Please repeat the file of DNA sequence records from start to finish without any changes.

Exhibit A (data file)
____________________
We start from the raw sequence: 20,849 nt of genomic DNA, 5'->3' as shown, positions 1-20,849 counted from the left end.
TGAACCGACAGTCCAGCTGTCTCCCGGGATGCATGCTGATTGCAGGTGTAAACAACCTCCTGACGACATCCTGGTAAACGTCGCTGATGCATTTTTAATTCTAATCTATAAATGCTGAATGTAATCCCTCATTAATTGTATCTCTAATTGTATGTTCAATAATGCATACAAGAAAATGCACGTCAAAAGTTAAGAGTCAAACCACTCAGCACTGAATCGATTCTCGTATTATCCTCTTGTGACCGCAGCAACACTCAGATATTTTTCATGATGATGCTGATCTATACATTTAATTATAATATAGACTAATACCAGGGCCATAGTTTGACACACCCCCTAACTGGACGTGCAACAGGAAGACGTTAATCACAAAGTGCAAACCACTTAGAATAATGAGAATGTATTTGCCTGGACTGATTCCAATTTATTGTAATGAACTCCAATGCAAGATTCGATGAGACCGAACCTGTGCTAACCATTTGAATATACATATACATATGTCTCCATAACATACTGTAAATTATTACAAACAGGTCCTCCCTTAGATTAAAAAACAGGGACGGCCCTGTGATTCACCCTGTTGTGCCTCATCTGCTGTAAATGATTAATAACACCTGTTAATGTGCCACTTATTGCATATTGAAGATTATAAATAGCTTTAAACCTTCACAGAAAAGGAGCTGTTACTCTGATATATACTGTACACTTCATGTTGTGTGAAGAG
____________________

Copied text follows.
We start from the raw sequence: 20,849 nt of genomic DNA, 5'->3' as shown, positions 1-20,849 counted from the left end.
TGAACCGACAGTCCAGCTGTCTCCCGGGATGCATGCTGATTGCAGGTGTAAACAACCTCCTGACGACATCCTGGTAAACGTCGCTGATGCATTTTTAATTCTAATCTATAAATGCTGAATGTAATCCCTCATTAATTGTATCTCTAATTGTATGTTCAATAATGCATACAAGAAAATGCACGTCAAAAGTTAAGAGTCAAACCACTCAGCACTGAATCGATTCTCGTATTATCCTCTTGTGACCGCAGCAACACTCAGATATTTTTCATGATGATGCTGATCTATACATTTAATTATAATATAGACTAATACCAGGGCCATAGTTTGACACACCCCCTAACTGGACGTGCAACAGGAAGACGTTAATCACAAAGTGCAAACCACTTAGAATAATGAGAATGTATTTGCCTGGACTGATTCCAATTTATTGTAATGAACTCCAATGCAAGATTCGATGAGACCGAACCTGTGCTAACCATTTGAATATACATATACATATGTCTCCATAACATACTGTAAATTATTACAAACAGGTCCTCCCTTAGATTAAAAAACAGGGACGGCCCTGTGATTCACCCTGTTGTGCCTCATCTGCTGTAAATGATTAATAACACCTGTTAATGTGCCACTTATTGCATATTGAAGATTATAAATAGCTTTAAACCTTCACAGAAAAGGAGCTGTTACTCTGATATATACTGTACACTTCATGTTGTGTGAAGAG